I am going to make the assumption that we are all familiar with snails. In technical terms, snails are members of the class Gastropoda, or Gasteropoda in older references or for when you want to make them sound particularly disgusting. Some older references also use "univalves", because there is only one shell. "Univalve" also makes them sound a bit zippier, so maybe you'd prefer that. "Snail" in general usage denotes gastropods with a prominent shell, which leaves out their nudist cousins the slugs. As you might guess, slugs are not noted for their fossil record. Slugs also do not form one group; instead, shell-less gastropods have evolved many times. Describing modern snail biology in a couple of sentences is not easy, considering they include forms with lungs and forms with gills, and include dietary specializations from grazing on land plant to drilling the shells of marine invertebrates. Suffice it to say that your basic snail comes equipped with the ability to move, its own protective bunker, and an adaptable feeding organ (the radula), which is a pretty good set of features. Snails have gone far with them, albeit slowly.
Unsurprisingly, snails have an excellent fossil record, although as discussed with bivalves their shells are susceptible to chemical replacement, often leaving us with molds and casts. Snails go back into the Cambrian, where (when?) things get tricky: the basic snail form is not exclusive. We've already seen the limpet-like monoplacophorans and the cap-like scenellids, and the hyoliths and conulatans have also sometimes been listed as gastropods (Stauffer and Thiel 1941, for example). Helcionelloids, of the Cambrian and Early Ordovician, can also look like snails. There are also other forms that are usually tucked in with the snails, but which may not be. For our purposes, the most important are the bellerophonts, a group of mollusks with planispiral shells (coiled in a flat plane, like a garden hose) that are bulbous and generally feature broadly flared apertures (the opening for the critter), sometimes like a horn (the musical kind). They can sometimes look like nautiloids or ammonites. You might also say that they look like they are trying to swallow themselves. I don't wish to burden you with terminology, but the bellerophonts are quite common in the Decorah Shale, so it's nice to have a name to go with the face.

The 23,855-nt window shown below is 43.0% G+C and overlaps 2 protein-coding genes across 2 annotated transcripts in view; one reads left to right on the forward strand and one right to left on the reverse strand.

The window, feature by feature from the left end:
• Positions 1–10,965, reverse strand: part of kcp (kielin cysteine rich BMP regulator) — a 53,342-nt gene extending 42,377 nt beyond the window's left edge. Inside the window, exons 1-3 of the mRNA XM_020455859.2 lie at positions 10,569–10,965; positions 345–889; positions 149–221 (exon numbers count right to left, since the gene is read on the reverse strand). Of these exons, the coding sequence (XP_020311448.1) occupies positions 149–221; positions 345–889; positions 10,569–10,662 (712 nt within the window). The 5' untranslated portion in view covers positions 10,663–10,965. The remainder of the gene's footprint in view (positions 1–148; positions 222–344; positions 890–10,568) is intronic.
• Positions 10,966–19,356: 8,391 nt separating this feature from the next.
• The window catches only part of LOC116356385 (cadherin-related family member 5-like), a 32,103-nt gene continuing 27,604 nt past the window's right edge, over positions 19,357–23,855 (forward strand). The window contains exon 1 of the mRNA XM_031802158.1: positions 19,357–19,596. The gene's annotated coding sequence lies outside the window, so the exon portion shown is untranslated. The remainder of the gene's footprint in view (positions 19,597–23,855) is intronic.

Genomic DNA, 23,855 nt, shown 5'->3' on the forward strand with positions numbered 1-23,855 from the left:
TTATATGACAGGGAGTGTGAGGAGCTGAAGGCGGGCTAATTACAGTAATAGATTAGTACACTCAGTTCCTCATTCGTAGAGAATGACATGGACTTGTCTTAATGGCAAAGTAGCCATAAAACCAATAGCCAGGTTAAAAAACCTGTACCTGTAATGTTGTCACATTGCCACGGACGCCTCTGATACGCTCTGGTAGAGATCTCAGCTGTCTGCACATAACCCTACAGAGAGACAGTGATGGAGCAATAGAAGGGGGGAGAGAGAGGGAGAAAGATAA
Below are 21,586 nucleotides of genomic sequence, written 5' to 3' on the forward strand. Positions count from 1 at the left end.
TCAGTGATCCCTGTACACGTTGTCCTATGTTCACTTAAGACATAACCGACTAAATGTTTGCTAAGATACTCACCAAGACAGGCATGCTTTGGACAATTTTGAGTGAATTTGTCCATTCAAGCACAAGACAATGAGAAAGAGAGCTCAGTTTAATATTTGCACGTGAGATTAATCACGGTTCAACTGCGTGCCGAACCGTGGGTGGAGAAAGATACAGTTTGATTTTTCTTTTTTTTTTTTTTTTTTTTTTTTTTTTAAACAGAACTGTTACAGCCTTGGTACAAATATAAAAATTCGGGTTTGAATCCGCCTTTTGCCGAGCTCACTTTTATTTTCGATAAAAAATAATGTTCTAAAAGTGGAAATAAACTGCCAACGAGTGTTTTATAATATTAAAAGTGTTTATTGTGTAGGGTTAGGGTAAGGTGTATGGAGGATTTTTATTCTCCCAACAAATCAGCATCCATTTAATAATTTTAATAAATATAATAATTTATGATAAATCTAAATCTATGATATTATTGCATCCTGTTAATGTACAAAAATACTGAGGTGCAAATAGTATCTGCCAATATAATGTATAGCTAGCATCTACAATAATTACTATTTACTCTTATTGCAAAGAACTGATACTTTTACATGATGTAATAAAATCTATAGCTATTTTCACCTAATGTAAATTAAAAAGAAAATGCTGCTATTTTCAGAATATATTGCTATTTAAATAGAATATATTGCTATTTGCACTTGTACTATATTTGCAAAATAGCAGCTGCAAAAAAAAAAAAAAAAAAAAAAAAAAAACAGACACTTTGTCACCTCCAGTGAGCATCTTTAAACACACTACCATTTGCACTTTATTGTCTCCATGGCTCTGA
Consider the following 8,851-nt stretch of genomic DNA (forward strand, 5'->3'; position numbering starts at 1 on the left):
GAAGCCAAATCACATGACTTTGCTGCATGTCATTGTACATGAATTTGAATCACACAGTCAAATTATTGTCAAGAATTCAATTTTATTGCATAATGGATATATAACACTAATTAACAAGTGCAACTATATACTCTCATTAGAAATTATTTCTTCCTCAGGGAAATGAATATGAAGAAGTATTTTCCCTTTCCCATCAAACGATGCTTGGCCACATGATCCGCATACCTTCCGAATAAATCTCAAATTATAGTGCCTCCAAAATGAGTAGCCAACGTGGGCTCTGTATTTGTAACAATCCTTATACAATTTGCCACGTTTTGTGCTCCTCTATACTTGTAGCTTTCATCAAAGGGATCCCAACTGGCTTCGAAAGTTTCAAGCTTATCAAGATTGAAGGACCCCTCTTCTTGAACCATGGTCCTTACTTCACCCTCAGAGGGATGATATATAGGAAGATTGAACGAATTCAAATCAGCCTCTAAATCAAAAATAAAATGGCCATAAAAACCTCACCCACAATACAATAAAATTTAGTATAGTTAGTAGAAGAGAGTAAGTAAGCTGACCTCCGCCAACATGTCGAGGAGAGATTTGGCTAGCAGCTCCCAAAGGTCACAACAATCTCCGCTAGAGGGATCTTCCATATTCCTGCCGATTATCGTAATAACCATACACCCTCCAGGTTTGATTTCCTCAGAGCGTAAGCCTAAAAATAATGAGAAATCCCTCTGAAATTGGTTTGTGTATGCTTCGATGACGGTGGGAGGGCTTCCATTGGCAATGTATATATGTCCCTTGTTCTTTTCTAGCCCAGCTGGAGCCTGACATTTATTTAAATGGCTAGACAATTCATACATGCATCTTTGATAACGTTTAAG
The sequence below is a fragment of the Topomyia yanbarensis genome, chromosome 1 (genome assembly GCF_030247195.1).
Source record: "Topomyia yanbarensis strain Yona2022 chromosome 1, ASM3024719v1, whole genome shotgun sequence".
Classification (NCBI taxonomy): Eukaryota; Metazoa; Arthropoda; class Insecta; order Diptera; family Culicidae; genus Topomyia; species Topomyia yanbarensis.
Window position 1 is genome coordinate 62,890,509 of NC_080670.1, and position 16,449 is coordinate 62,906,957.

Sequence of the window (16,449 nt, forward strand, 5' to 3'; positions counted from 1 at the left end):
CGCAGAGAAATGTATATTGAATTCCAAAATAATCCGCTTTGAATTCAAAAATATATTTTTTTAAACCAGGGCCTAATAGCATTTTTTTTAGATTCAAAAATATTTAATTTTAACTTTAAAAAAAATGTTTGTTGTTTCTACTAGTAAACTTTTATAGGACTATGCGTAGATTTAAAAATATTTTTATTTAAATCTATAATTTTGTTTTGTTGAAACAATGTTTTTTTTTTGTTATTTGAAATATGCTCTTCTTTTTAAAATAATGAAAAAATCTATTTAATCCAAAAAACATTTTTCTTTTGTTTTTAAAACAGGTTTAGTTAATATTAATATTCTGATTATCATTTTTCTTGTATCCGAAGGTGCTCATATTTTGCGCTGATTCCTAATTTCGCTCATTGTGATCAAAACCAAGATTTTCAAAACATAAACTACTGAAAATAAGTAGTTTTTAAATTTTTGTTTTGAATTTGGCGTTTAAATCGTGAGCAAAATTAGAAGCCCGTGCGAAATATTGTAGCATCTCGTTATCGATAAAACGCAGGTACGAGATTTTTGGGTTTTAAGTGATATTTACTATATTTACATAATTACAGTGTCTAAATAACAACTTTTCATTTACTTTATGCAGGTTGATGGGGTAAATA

|Loose snails of the Decorah. The four on the right are bellerophonts (there's a trilobite pygidium or tail segment stuck to the bellerophont near the center of the photo).|
Snails are found in all of the rock units of the Twin Cities, even those with few fossils like the St. Peter Sandstone and the Prairie du Chien Group.
|Snail molds in the Shakopee Formation, including one distinct example left of center.|
|A snail mold in the Platteville Formation at Minnehaha Park.|
The canonical work on Minnesota's Ordovician snails is Ulrich and Scofield (1897), which is also the canonical work on Minnesota's Ordovician monoplacophorans, scenellids, and other such snail imitators because they weren't distinguished at the time. This is still an important work today. Stauffer and Thiel (1941), our go-to for formation lists, also did not separate monoplacophorans and friends from snails. After separating snail from definite non-snails, I came up with 156 species in 37 genera in their St. Peter (Sp), Glenwood (Gl), Platteville (Pl), Carimona (Ca), Decorah (De), and "Prosser" (Gp), which could further be divided among bellerophonts (34 species in 10 genera), other questionable snails (14 species in 5 genera), and solid snails (108 species in 22 genera). The most species-rich were Fusispira (smooth and steeply coiled), Holopea (low coiled, mostly in the "Prosser"), Hormotoma (steeply coiled), Liospira (very low coiled), Lophospira (screw-like), Subulites (smooth and steeply coiled), and Trochonema (low coiled), and the bellerophonts Bucania, Phragmolites, and Tetranota. The genera lists are as follows:
Bucania (Pl, De, Gp)
Carinaropsis (Ca, De)
Oxydiscus (Pl, Gp)
Phragmolites (Pl, Ca, De, Gp)
Pterotheca (Pl, Ca)
Sinuites (Pl, Ca, De, Gp)
Salpingostoma (Pl, De, Gp)
Tetranota (Pl, Ca, De, Gp)
Other possible monoplacophorans
Eccyliopterus (Pl, Gp)
Maclurites (Pl, Gp)
Ophiletina (Pl, De, Gp)
Clathrospira (Pl, Ca, De, Gp)
Ecculiomphalus (Pl, Gp) (their Eccyliomphalus, which looks better but is incorrect)
Eotomaria (Pl, De, Gp)
Eunema (De, Gp) (their Trochonema (Eunema))
Fusispira (Pl, Ca, De, Gp)
Gyronema (Pl, De, Gp)
Holopea (Sp, Pl, Gp)
Hormotoma (Sp, Pl, Ca De, Gp)
Hormotoma? major (Gp)
Liospira (Pl, De, Gp)
Lophospira (Sp, Gl, Pl, Ca, De, Gp)
Raphistoma (Ca, De, Gp)
Strophostylus (De, Gp)
Subulites (Pl, De, Gp)
Trochonema (Pl, De, Gp)
|One of the many plates of snails from Ulrich and Scofield (1897), featuring examples from Minnesota, Wisconsin, Tennessee, and Kentucky.|
As a bonus, here are Stauffer and Thiel's genera for the Prairie du Chien and Jordan. For the Prairie du Chien, the Oneota Dolomite and Shakopee Formation are denoted, logically enough, as On and Sh. The Jordan is Jo.
Euomphalopsis (On, Sh)
Dirhachopea (Jo, On)
Hormotoma (On, Sh)
Ophileta (On, Sh)
Platyceras sp. (may include monoplacophorans that resemble Platyceras) (On)
Raphistoma (On, Sh)
Rhachopea (Jo, On)
Sinuopea (Jo, On)
|A Decorah hash slab featuring numerous snails, including a conical snail on the left, a more bulbous "snowman"-like snail on the right, and several bellerophonts.|
Stauffer, C. R., and G. A. Thiel. 1941. The Paleozoic and related rocks of southeastern Minnesota. Minnesota Geological Survey, St. Paul, Minnesota. Bulletin 29.
Ulrich, E. O., and W. H. Scofield. 1897. The Lower Silurian Gastropoda of Minnesota. Pages 813–1081 in Ulrich, E., W. Scofield, J. Clarke, and N. H. Winchell. The geology of Minnesota. Minnesota Geological and Natural History Survey, Final Report 3(2). Johnson, Smith & Harrison, state printers, Minneapolis, Minnesota.